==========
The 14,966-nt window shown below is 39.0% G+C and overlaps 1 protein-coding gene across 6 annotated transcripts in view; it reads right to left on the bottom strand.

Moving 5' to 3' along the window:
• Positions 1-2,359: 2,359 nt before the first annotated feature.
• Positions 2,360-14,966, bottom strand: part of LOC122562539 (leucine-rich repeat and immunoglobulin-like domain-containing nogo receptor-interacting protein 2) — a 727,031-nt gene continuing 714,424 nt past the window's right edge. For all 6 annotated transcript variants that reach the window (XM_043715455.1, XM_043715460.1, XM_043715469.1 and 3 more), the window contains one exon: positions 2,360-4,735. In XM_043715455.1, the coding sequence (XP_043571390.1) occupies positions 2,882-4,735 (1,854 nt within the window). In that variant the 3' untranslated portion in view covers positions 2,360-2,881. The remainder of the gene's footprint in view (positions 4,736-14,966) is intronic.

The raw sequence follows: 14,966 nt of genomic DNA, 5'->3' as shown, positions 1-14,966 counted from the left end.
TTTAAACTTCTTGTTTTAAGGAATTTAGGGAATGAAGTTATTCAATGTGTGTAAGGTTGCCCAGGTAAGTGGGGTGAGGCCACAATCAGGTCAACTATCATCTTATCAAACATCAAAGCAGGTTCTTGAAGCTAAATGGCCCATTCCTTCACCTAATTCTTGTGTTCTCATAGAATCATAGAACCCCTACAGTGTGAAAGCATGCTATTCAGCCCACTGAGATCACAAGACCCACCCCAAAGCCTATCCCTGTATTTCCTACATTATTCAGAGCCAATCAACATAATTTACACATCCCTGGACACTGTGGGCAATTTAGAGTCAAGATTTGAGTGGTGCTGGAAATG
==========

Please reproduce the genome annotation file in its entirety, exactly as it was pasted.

The 14,966-nt window shown below is 39.0% G+C and overlaps 1 protein-coding gene across 6 annotated transcripts in view; it reads right to left on the bottom strand.

Moving 5' to 3' along the window:
• Positions 1-2,359: 2,359 nt before the first annotated feature.
• Positions 2,360-14,966, bottom strand: part of LOC122562539 (leucine-rich repeat and immunoglobulin-like domain-containing nogo receptor-interacting protein 2) — a 727,031-nt gene continuing 714,424 nt past the window's right edge. For all 6 annotated transcript variants that reach the window (XM_043715455.1, XM_043715460.1, XM_043715469.1 and 3 more), the window contains one exon: positions 2,360-4,735. In XM_043715455.1, the coding sequence (XP_043571390.1) occupies positions 2,882-4,735 (1,854 nt within the window). In that variant the 3' untranslated portion in view covers positions 2,360-2,881. The remainder of the gene's footprint in view (positions 4,736-14,966) is intronic.

The raw sequence follows: 14,966 nt of genomic DNA, 5'->3' as shown, positions 1-14,966 counted from the left end.
TTTAAACTTCTTGTTTTAAGGAATTTAGGGAATGAAGTTATTCAATGTGTGTAAGGTTGCCCAGGTAAGTGGGGTGAGGCCACAATCAGGTCAACTATCATCTTATCAAACATCAAAGCAGGTTCTTGAAGCTAAATGGCCCATTCCTTCACCTAATTCTTGTGTTCTCATAGAATCATAGAACCCCTACAGTGTGAAAGCATGCTATTCAGCCCACTGAGATCACAAGACCCACCCCAAAGCCTATCCCTGTATTTCCTACATTATTCAGAGCCAATCAACATAATTTACACATCCCTGGACACTGTGGGCAATTTAGAGTCAAGATTTGAGTGGTGCTGGAAATG